• Content Count

  • Joined

  • Last visited

Community Reputation

10 Good

About Brillianthoney

  • Rank
    CIC Member


  • Occupation

Profile Fields

  • Location
    Central Florida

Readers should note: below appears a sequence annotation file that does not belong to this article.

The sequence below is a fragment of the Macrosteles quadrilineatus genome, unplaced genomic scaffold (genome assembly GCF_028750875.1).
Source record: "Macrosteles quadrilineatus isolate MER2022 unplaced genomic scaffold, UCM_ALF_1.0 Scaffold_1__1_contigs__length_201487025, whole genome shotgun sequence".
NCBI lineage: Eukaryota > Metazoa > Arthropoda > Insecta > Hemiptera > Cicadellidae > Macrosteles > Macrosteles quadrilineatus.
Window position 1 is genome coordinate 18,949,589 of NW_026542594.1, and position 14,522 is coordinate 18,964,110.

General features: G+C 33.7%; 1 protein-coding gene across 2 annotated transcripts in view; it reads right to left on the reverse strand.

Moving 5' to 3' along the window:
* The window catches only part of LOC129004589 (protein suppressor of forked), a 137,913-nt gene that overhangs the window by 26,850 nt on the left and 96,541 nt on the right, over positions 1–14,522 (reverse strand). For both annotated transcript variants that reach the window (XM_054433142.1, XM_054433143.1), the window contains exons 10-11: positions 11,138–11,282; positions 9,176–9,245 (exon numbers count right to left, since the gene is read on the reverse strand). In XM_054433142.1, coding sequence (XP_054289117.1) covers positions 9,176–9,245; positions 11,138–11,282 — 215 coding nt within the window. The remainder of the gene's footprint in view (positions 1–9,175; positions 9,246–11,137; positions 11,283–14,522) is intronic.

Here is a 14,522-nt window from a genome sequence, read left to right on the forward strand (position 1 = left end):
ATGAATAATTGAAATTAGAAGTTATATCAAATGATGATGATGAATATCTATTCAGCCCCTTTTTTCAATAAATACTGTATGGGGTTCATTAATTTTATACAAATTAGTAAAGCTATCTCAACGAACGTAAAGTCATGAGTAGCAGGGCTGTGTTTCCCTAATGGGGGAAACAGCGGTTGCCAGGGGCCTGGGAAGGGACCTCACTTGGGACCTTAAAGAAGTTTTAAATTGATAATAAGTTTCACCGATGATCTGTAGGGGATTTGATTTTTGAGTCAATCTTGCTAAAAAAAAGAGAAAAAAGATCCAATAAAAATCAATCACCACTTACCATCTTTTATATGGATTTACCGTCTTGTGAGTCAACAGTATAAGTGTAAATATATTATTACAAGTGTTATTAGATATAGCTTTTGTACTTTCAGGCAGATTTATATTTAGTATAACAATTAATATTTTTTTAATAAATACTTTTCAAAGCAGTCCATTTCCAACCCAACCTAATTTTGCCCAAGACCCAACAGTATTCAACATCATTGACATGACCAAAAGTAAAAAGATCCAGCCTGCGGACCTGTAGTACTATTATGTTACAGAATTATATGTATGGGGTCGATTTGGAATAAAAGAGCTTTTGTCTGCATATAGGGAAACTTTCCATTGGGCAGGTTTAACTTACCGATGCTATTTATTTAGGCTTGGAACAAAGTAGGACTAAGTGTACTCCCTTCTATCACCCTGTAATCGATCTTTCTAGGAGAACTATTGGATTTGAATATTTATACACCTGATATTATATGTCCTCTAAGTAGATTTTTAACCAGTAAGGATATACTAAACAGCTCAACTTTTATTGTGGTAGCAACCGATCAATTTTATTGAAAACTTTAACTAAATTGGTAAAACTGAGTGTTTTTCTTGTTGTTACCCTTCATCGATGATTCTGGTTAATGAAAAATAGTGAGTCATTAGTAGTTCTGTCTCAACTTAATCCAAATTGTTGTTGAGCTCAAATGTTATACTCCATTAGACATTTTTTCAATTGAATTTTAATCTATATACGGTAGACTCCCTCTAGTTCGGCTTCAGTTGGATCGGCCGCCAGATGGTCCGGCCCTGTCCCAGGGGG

1. if an entity is ordered by the court to perform an act within 30 days or their case is dismissed; files an appeal with appealate court on day 25; subsequently files a volunatry dismissal of the appeal 3 months later; performs court ordered axn during the appeals process but after the deadline (30 days) given by court order; then files a motion to proceed--(1)Does their filing a voluntary dismissal negate the tolling of time during the appeals process? (2)I am assuming time was tolled during the appeals process. Was it? (3) any caselaw on this?